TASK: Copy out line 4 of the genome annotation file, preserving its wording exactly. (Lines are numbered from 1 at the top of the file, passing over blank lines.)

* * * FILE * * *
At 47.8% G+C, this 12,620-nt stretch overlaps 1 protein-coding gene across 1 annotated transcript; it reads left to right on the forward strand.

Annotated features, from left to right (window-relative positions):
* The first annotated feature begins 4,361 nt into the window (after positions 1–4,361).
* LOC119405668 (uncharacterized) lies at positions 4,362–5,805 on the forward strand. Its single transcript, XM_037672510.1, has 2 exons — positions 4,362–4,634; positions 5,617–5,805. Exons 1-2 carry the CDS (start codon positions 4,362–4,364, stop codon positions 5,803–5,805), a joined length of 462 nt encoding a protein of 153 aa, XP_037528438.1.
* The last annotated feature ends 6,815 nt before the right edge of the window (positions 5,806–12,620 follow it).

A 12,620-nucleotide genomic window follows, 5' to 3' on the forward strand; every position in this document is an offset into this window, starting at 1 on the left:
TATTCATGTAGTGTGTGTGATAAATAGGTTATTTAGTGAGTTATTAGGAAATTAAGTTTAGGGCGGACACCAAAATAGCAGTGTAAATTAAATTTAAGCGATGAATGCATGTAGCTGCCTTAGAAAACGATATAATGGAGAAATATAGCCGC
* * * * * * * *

* LOC119405668 (uncharacterized) lies at positions 4,362–5,805 on the forward strand. Its single transcript, XM_037672510.1, has 2 exons — positions 4,362–4,634; positions 5,617–5,805. Exons 1-2 carry the CDS (start codon positions 4,362–4,364, stop codon positions 5,803–5,805), a joined length of 462 nt encoding a protein of 153 aa, XP_037528438.1.